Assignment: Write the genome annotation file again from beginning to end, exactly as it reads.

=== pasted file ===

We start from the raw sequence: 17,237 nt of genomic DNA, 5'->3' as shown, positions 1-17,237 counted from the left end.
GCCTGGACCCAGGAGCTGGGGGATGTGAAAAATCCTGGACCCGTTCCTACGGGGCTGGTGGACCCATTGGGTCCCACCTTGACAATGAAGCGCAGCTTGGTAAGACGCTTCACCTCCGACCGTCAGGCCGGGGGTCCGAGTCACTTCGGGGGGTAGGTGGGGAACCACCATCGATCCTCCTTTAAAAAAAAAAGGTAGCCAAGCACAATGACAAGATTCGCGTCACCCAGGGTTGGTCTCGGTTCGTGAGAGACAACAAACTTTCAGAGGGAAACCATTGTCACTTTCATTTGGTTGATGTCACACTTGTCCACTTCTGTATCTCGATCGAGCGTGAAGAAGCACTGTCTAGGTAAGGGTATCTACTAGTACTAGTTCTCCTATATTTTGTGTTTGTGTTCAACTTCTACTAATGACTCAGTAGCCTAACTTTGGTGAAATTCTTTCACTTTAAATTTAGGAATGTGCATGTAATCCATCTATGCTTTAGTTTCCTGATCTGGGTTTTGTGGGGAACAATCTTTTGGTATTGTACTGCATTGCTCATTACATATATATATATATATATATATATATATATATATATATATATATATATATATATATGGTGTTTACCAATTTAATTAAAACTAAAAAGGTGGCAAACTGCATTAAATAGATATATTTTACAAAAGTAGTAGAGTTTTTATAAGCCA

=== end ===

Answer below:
We start from the raw sequence: 17,237 nt of genomic DNA, 5'->3' as shown, positions 1-17,237 counted from the left end.
GCCTGGACCCAGGAGCTGGGGGATGTGAAAAATCCTGGACCCGTTCCTACGGGGCTGGTGGACCCATTGGGTCCCACCTTGACAATGAAGCGCAGCTTGGTAAGACGCTTCACCTCCGACCGTCAGGCCGGGGGTCCGAGTCACTTCGGGGGGTAGGTGGGGAACCACCATCGATCCTCCTTTAAAAAAAAAAGGTAGCCAAGCACAATGACAAGATTCGCGTCACCCAGGGTTGGTCTCGGTTCGTGAGAGACAACAAACTTTCAGAGGGAAACCATTGTCACTTTCATTTGGTTGATGTCACACTTGTCCACTTCTGTATCTCGATCGAGCGTGAAGAAGCACTGTCTAGGTAAGGGTATCTACTAGTACTAGTTCTCCTATATTTTGTGTTTGTGTTCAACTTCTACTAATGACTCAGTAGCCTAACTTTGGTGAAATTCTTTCACTTTAAATTTAGGAATGTGCATGTAATCCATCTATGCTTTAGTTTCCTGATCTGGGTTTTGTGGGGAACAATCTTTTGGTATTGTACTGCATTGCTCATTACATATATATATATATATATATATATATATATATATATATATATATATATATATATATGGTGTTTACCAATTTAATTAAAACTAAAAAGGTGGCAAACTGCATTAAATAGATATATTTTACAAAAGTAGTAGAGTTTTTATAAGCCA